Non-Overlapping Magisteria? Not At All.

For anyone who believes that religion and science are separate ways of finding the “truth” and that you can’t apply scientific principles to religious claims, Jesus and Mo point out that religion always seems to have something to say about science…:



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What Are Your Thoughts?leave a comment
  • Pat

    Ha ha. That was really funny because it is so true.

  • Aegis

    J&M usually is, for that exact reason.

  • fritzy

    Religion is good for finding “extra-truthiness.” I’m amazed by well-meaning, intelligent people who are convinced otherwise.

  • Barry

    After reading this, I scrolled up and saw an ad on the top of the blog.
    “Unbelievable Sayings” I read.
    But then I saw it really said “Unbelievable Savings.” I guess my mind was primed by Jesus ‘n’ Mo to find unbelievable sayings everywhere! (Just another example of people seeing what they expect to see.)

  • AJPIII

    What a brilliant “foot in the door” of overcoming the implicit inhibition of the “sacrosanct.” Considering science only and solely as a method with an implicit understanding of it’s use as a method from a detailed methodology by consensus.
    Religion could never contend nor even show any glimpse of it’s own process. Being a fan of Julain Jaynes work, religion will likely be categorized as a vestige of a shared brain phenomena, loosely a kind “schizophrenia” that we as human beings perpetrated way beyond its effectiveness. Perhaps because of some who are so mystified about the simple act of mass hallucination and it’s vestige “faith” which is part of the heritage our species. We convinced ourselves as something greater in the dark caves and ice age with a memory of gliding between trees and living with the habit of flight from our fright but in the cold there is no where to go. With these factors our brains further developed as we concocted and soothed our shared fears then reveled to continue and become a gestalt that has led to the incisive self awareness of modern humans. If we hold the value of science as JUST a method then as a tool it enable us to face the unknown with ALL of what we do know and begin to process that which will lead to discoveries of what is seemingly unknowable. In my humble but clearly irreverent opinion.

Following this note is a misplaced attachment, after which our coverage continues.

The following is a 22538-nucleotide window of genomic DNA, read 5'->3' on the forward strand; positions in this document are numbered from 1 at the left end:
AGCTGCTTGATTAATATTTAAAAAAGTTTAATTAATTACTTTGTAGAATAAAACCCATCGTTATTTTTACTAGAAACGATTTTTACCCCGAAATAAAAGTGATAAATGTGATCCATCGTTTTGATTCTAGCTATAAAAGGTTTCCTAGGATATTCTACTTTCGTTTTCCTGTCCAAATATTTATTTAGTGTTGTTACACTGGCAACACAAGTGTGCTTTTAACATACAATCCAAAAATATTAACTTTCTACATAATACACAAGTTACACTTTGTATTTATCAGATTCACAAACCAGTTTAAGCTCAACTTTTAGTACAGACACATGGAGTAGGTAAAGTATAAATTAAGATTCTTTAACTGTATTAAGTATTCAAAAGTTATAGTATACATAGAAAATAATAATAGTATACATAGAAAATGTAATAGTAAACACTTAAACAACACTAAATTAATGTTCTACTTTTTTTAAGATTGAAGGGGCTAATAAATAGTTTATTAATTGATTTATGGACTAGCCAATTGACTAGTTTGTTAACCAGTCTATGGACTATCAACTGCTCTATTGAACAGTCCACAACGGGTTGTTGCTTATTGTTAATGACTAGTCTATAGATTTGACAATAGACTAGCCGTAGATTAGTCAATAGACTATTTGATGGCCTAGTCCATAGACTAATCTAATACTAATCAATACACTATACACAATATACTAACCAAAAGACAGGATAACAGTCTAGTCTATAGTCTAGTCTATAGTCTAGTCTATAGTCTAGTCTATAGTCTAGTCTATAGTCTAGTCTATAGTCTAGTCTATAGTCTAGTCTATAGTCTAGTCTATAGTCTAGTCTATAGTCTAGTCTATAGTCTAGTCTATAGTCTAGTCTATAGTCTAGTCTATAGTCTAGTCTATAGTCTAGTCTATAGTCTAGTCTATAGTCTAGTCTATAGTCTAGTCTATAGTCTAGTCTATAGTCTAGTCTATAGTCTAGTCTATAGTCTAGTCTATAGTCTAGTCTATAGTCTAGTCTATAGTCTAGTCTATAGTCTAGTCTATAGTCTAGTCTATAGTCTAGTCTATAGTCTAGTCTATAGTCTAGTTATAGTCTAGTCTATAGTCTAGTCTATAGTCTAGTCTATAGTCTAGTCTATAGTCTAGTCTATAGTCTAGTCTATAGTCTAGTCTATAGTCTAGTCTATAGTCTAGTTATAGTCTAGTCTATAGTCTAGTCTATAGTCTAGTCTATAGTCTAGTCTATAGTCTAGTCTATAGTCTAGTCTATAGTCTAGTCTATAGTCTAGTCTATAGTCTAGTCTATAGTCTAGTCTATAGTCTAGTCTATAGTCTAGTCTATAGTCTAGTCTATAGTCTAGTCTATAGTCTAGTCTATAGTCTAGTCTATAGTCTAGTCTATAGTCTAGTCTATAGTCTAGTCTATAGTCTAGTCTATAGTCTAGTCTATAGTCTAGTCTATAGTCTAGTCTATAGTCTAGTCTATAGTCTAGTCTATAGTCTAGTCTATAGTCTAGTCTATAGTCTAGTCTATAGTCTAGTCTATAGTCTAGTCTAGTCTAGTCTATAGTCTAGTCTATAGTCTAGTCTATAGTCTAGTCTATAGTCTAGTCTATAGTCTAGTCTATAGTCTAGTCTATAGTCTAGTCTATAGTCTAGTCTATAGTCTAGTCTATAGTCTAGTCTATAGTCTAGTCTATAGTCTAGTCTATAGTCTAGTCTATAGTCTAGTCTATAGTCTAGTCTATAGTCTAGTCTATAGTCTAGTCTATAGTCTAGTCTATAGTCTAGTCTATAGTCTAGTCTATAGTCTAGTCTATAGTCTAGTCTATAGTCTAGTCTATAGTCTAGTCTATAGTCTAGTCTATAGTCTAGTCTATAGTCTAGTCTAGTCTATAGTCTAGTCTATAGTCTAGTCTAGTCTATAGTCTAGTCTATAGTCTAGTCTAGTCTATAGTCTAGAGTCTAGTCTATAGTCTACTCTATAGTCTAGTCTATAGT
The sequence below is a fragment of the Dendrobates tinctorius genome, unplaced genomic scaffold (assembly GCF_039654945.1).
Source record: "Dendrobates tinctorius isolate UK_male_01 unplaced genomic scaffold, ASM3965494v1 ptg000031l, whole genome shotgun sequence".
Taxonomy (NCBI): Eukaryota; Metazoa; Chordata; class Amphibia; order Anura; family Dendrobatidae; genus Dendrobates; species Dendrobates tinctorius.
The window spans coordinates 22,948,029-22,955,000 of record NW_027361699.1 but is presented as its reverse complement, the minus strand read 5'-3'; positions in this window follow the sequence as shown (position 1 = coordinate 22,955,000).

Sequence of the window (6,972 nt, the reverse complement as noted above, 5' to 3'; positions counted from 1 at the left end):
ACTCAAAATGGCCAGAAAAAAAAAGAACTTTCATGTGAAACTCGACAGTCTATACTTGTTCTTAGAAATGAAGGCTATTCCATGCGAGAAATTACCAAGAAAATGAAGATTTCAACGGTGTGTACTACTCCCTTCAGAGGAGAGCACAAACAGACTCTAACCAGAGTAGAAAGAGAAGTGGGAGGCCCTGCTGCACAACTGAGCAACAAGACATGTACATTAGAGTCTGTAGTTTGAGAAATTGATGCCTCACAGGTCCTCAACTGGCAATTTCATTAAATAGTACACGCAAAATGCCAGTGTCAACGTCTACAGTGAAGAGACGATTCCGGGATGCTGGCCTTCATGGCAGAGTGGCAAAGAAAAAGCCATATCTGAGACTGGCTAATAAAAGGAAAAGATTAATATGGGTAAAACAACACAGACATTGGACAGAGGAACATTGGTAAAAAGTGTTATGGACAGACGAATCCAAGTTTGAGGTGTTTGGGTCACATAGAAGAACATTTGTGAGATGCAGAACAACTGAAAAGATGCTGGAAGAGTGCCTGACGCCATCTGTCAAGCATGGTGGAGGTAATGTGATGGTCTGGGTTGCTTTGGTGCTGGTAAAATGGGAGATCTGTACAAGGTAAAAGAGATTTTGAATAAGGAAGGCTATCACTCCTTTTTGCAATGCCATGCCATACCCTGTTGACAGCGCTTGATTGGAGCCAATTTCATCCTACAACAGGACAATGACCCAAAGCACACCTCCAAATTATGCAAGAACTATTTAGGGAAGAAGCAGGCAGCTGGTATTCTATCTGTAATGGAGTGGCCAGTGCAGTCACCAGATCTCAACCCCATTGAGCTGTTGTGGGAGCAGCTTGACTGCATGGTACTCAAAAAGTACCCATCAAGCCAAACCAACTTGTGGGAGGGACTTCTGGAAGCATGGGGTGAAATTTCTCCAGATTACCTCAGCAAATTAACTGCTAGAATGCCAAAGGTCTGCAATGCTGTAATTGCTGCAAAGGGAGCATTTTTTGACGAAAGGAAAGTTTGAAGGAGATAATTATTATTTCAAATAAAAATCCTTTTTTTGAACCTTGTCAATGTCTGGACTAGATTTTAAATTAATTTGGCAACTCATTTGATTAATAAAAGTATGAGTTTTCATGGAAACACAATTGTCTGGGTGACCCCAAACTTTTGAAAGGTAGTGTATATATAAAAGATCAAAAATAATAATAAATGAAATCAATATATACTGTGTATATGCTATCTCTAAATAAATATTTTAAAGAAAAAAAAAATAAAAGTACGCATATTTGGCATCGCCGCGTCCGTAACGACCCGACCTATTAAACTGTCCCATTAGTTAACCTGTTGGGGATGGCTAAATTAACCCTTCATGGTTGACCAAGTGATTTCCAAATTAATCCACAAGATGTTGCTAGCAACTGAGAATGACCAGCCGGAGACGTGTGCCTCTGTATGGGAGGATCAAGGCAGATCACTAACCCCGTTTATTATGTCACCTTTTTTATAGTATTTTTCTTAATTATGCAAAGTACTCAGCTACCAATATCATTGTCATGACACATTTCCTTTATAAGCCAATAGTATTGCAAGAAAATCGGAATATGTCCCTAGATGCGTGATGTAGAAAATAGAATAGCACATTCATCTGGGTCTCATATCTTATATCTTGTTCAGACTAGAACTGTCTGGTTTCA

• Richard Wade

    Many religionists happily accept all the gifts of science, the longer, healthier lives, the greater freedom and leisure, but whenever that very same method of investigating the world fails to soothe their childish fears, or to flatter their vanity, or to confirm their simplistic views, oh THEN they decry science as invalid, objectionable and evil.

    Like spoiled kids, they want the candy without the vegetables.

  • Dan W

    Yep, that’s usually how it goes. They don’t like it when science appears to intrude on their beliefs, yet think they should intrude on scientific research and conclusions all the time. It’s a double standard.

  • Hitch

    I think this summarizes the argument in perhaps it’s most direct form. I would have loved to know Stephen J Gould’s reaction.

  • Collin

    If they say something like the cartoon, they are hypocrites. Hang them by their own rope.

    It’s the same mistake the Christians make about Islam. They respond to the Muslim terrorists by saying Islam is fake, and the terrorists eat it up.

    If someone goes against their own principles, then it makes no difference to argue for or against the principles, because the person’s action has created a contradiction. They haven’t merely used an argument that can be debunked. They have broken the rules of argument itself. So it doesn’t matter what they believe or what they worship. It doesn’t matter how many passages in the Bible, or any book, support what they’re doing. They are sinners because they have defiled their own mission.

    This is what bothers me about atheists. They are so convinced that others believe things they don’t that they refuse to acknowledge, and stand up for, the principles that let them achieve in actuality what mainstream religion merely pretends to do. They know there are absolute ethical principles, but they refuse to admit it, because that would mean admitting that there is something out there besides reality. (It is “out there” because it is a goal most people instinctively realize. It is “unreal” because people are unable to achieve it, and often unwilling to try.) They are faced with a cognitive dissonance believers never have to worry about. If we find something in the Bible we know is wrong, we are free to say “God didn’t really say that”. And we don’t have to be afraid of damnation, because the only really scary threats of damnation are those made by atheists who supposedly don’t believe in eternity. We have a system of norms that is 1% right and 99% wrong, and all we have to do is pocket the gold and throw away the dirt. They have a system that avoids mentioning norms. In order to make ethical decisions, they have to excuse them by calling it their dictation over the rest of the group. So while most of the world has tyrants pretending to be scholars, they have scholars pretending to be tyrants. I wish they’d just admit that they really do have the start of the world’s most honorable ethics campaign. I wish they’d stop acting all-big-and-bad trying to conform to a popular standard of ungodliness.